It takes imagination and courage to picture what would happen to the West . . . if its temporal fortress were suddenly invaded by the Time of the Other. --Johannes Fabian, Time and the Other.
In the history that I learned in grade school, Native Americans were a helpful people who shared their food with the Pilgrims and then quietly faded away into the background, allowing Europeans to spread over this vast, empty continent. By the time I got to high school, the story had gotten more complicated, complete with mentions of Bartolome de Las Casas, a lone voice crying out in the wilderness for better treatment of the Native Americans. In college a woman from the Mohawk nation came to speak, to upbraid her listeners for not doing anything to help the Native Americans. No one seems quite sure how to address the United States' complicity in the deaths of millions of Native Americans. However, science fiction writers and others have for many years been producing accounts where the Native Americans are no longer eliminated, because of changes in history.
Critics have called these texts "uchronias," "alternative histories," and "allohistories." I use the term alternate history, primarily because readers, writers, and marketers all seem to agree on this term to distinguish books where the Nazis win World War II, the South wins the Civil War, or Napoleon conquers the world, for instance. Alternate history can be distinguished by its alteration of the historical course of events as we know it, and its exploration of the effects of this change. Historical fiction is not alternate history, because historical fiction doesn't result in a change in known history: it operates in the unrecorded margins of history, or invents new characters entirely. In alternate history, something that we all assume to be true has changed, and this change alters things in the narrative's future. Sometimes the change, termed a point of divergence, is the result of an alteration from a time-traveling meddler; sometimes the change goes unexplained, but it is recognizably different from what's happened in the real world.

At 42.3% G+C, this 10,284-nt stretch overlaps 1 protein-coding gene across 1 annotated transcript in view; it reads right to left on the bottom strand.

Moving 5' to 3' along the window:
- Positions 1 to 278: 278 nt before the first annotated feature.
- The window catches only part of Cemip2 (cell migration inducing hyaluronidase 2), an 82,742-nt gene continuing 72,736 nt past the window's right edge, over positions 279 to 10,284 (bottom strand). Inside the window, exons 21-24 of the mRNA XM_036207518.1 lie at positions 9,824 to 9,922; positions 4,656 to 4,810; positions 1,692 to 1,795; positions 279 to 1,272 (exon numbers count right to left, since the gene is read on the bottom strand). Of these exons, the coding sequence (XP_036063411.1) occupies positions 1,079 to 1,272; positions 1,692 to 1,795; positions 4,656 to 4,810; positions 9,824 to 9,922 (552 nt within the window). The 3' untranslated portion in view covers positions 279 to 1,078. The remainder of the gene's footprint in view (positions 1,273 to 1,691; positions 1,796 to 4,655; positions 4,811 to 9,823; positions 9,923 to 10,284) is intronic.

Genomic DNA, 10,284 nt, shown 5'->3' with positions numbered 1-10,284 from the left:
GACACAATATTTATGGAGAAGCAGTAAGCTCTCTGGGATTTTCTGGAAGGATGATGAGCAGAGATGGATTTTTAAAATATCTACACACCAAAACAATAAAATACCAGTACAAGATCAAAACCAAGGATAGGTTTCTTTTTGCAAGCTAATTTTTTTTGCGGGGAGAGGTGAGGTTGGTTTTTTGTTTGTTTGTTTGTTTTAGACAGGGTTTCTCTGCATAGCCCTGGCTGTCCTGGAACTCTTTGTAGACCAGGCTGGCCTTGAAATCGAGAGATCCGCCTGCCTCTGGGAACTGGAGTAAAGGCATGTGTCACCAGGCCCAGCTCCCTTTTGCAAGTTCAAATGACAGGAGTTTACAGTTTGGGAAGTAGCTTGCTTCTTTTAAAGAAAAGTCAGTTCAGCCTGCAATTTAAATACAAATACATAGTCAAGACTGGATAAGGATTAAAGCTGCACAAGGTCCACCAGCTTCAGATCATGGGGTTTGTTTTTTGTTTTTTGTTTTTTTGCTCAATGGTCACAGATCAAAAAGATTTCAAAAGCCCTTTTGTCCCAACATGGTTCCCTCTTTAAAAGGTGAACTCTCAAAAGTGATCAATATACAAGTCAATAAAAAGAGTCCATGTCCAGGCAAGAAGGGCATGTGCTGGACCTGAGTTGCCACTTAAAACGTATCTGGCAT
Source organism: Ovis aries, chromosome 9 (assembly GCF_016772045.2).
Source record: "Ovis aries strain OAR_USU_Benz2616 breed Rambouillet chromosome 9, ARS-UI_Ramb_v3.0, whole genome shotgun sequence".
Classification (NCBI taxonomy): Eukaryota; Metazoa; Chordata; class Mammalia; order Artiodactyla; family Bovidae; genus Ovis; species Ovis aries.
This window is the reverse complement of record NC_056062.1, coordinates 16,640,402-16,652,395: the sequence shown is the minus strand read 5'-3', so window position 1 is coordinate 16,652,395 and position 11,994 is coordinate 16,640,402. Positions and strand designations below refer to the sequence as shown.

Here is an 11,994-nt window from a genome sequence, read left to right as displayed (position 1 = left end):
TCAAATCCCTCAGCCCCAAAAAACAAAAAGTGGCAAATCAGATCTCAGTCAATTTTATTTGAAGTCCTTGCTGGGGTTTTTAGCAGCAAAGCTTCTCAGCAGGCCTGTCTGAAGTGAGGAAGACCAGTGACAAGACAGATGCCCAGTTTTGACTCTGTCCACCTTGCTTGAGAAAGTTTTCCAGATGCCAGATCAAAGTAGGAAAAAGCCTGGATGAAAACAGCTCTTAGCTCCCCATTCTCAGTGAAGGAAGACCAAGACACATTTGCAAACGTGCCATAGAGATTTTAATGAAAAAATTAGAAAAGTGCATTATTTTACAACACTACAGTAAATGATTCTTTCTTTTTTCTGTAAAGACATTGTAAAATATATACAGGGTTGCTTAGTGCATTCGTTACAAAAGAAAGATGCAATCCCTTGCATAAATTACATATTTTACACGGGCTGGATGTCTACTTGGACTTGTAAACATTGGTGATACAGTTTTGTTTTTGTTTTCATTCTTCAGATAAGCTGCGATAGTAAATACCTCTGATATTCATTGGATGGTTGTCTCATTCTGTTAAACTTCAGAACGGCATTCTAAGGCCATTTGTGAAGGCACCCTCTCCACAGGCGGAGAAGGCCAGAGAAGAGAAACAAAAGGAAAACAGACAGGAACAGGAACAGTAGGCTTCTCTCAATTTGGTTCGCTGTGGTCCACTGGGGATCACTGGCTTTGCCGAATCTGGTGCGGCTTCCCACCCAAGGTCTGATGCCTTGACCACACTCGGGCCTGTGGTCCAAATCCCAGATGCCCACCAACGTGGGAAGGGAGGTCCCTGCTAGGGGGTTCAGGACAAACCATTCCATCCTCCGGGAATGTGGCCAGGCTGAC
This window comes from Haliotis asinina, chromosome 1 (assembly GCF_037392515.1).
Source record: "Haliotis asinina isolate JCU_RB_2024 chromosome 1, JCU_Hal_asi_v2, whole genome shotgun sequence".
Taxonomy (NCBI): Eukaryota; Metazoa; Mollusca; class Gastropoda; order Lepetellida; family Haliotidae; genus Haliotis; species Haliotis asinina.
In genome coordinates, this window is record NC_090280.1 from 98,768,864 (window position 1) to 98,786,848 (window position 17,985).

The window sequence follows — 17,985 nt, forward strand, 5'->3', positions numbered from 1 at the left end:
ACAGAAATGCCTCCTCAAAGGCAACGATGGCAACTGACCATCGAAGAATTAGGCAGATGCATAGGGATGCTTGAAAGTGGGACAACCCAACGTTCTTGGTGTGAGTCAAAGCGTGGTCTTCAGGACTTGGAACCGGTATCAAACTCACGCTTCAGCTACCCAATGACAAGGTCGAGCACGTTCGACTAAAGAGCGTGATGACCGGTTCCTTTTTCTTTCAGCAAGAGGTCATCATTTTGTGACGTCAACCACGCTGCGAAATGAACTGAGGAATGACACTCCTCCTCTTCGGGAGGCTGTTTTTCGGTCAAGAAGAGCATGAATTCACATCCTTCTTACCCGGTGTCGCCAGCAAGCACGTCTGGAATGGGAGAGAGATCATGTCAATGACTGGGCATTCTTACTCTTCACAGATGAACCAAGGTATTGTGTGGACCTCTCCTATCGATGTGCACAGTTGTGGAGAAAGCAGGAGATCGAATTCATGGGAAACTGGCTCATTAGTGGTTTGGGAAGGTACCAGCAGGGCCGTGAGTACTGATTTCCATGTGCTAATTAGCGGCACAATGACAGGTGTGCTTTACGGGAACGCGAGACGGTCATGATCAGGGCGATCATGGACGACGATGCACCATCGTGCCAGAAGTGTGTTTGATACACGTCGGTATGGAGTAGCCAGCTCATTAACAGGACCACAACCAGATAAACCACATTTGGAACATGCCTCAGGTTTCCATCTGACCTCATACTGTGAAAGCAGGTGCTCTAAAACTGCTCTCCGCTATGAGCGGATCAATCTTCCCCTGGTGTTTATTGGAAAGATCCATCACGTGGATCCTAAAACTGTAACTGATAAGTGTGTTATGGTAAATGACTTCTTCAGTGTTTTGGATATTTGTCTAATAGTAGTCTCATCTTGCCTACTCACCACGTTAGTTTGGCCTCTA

Since, like all commercial science fiction, the genre is dominated by Americans, alternate history often presents an America highly altered by the events of the past. I'm going to spend much of the time in this article discussing a recent work, The Years of Rice and Salt, by Kim Stanley Robinson, which features an Iroquois league holding North America in the face of Islamic and Chinese conquerors, but it's just one of many works to display a strengthened Native American community. My question throughout this article will be, what sorts of freedom does the alternate history form allow for "history's losers," the peoples and nations that have been cast aside in the struggle for power?
I've found Johannes Fabian's book Time and the Other particularly useful in working on this subject. In order to properly explain other cultures, Fabian says, we have to grant them coevalness -- we have to accept that they're living in the same timeframe that we are in (33). Alternate history breaks this assumption: we really aren't living in the same timeframe as these others. . . or are we? I argue that alternate histories implicitly compare the fictive timeframe that they've created to the actual timeframe that historians have recreated for our lives, and that this comparison inevitably limits the abilities of history's losers to act. Furthermore, I argue that alternate history is constrained by the history of our own time in order to appear plausible, and that this further limits the abilities and powers of oppressed peoples. The Other has to deal not only with the baggage of the past, but also the baggage of the future.
The world that Kim Stanley Robinson lays out in The Years of Rice and Salt is one in which what are today marginalized societies seem to have free play to expand and explore. He extrapolates the future that would result from a Europe completely depopulated by the Black Death. The Islamic world, China, and India are the primary powers vying for supremacy in the world that ensues.